Learn more about the Hours of Service regulations truckers must follow to limit drowsy and exhausted driving. Violations could help prove your injury claim.

Promoting Rest to Discourage the Drowsy Truck Driving

Many truck drivers are forced to travel extremely long distances in relatively short periods of time. As a result, rather than missing a deadline, many drivers ignore signs of exhaustion to cover more ground. Unfortunately, even though they have the best of intentions, by neglecting to rest, these truckers put themselves and every driver and passenger around them at risk.

An Hours of Service (HOS) mandate was created to limit work periods, promote rest periods, and prevent truckers from falling asleep at the wheel. The rules stated that a trucker could work up to, but no more than, 82 hours a week (more than double regular working hours). Although it addressed a work limit, it failed to address when, if, or how long a driver had to sleep.

Updated HOS Regulations

In 2012, an updated trucker’s ‘hours of service’ mandate was passed to correct the failings of the previous rules and specifically lay out when, how, and why truck drivers must take mandatory rest and recovery breaks.

The current, updated HOS rules focuses directly on when and how long a driver must rest in order to promote safe driving habits. These specifics include the following mandates:

  • Seventy-hour work week. Truckers must limit their work periods—including drive time, maintenance, and unload—so as not to exceed 70 hours in one week.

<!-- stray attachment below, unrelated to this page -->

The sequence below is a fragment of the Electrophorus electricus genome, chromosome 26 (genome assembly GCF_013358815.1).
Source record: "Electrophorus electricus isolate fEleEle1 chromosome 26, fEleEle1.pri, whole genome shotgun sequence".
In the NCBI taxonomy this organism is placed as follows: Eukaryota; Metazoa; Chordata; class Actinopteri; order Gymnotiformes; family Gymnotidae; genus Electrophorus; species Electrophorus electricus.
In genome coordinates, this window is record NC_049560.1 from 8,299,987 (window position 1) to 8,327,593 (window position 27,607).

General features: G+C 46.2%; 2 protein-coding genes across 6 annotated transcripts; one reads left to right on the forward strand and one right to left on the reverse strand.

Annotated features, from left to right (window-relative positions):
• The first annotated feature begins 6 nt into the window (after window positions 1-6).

• Thirty-four hour rest period. If a driver reaches his 70-hour week limit, he can resume driving if and only if he completes a consecutive 34-hour rest period. The rest period must also include a sleep period of at least two nights between the hours of 1-5 a.m. to ensure recovery.
  • Thirty-minute breaks. Truck drivers are required to split their first eight-hour shift by taking a break. This break must last at least 30 minutes and can’t include any type of work duties.
  • Eleven-hour maximum drive time. Drivers must never drive for more than eleven consecutive hours.
  • Fourteen-hour maximum work time. Fourteen hours is the longest period a driver can spend on work duties—this includes driving, maintenance, loading, paperwork, and any other work-related activities.
  • Ten-hour minimum shift break. Drivers must be allowed a minimum of 10 (consecutive) hours between driving shifts, which can be used to sleep and recover from the stress of the road.

The preciseness of these rules helps to eliminate confusion and promote safety. By forcing truckers to take breaks, these updated regulations force drivers into being more alert and focused. In turn, when drivers are well-rested and alert, roads become safer and truck accidents inevitably decline.

If you were injured by a truck driver who may have fallen asleep at the wheel, get help from the experienced truck accident attorneys at the Andrew Kim Law Firm, PLLC. We will make sure you get the representation you need to take on the powerful trucking industry.